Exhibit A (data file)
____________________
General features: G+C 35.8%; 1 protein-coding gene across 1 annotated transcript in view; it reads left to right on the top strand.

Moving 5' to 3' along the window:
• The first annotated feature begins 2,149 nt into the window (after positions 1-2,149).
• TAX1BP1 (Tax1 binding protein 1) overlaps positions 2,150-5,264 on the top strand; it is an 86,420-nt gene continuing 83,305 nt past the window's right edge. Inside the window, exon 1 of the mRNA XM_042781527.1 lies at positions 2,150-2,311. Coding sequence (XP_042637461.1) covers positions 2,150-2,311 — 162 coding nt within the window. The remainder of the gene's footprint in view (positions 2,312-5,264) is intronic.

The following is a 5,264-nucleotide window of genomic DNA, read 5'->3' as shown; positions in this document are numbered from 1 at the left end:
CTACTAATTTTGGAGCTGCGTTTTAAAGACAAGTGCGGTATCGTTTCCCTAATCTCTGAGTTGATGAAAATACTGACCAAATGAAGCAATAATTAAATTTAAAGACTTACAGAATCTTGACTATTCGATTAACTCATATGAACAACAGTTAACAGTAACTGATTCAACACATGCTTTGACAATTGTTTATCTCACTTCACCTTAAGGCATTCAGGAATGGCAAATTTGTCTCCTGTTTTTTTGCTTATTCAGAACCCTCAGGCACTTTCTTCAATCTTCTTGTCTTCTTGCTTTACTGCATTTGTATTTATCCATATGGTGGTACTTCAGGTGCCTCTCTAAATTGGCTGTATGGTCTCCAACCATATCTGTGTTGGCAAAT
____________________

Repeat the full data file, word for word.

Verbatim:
General features: G+C 35.8%; 1 protein-coding gene across 1 annotated transcript in view; it reads left to right on the top strand.

Moving 5' to 3' along the window:
• The first annotated feature begins 2,149 nt into the window (after positions 1-2,149).
• TAX1BP1 (Tax1 binding protein 1) overlaps positions 2,150-5,264 on the top strand; it is an 86,420-nt gene continuing 83,305 nt past the window's right edge. Inside the window, exon 1 of the mRNA XM_042781527.1 lies at positions 2,150-2,311. Coding sequence (XP_042637461.1) covers positions 2,150-2,311 — 162 coding nt within the window. The remainder of the gene's footprint in view (positions 2,312-5,264) is intronic.

The following is a 5,264-nucleotide window of genomic DNA, read 5'->3' as shown; positions in this document are numbered from 1 at the left end:
CTACTAATTTTGGAGCTGCGTTTTAAAGACAAGTGCGGTATCGTTTCCCTAATCTCTGAGTTGATGAAAATACTGACCAAATGAAGCAATAATTAAATTTAAAGACTTACAGAATCTTGACTATTCGATTAACTCATATGAACAACAGTTAACAGTAACTGATTCAACACATGCTTTGACAATTGTTTATCTCACTTCACCTTAAGGCATTCAGGAATGGCAAATTTGTCTCCTGTTTTTTTGCTTATTCAGAACCCTCAGGCACTTTCTTCAATCTTCTTGTCTTCTTGCTTTACTGCATTTGTATTTATCCATATGGTGGTACTTCAGGTGCCTCTCTAAATTGGCTGTATGGTCTCCAACCATATCTGTGTTGGCAAAT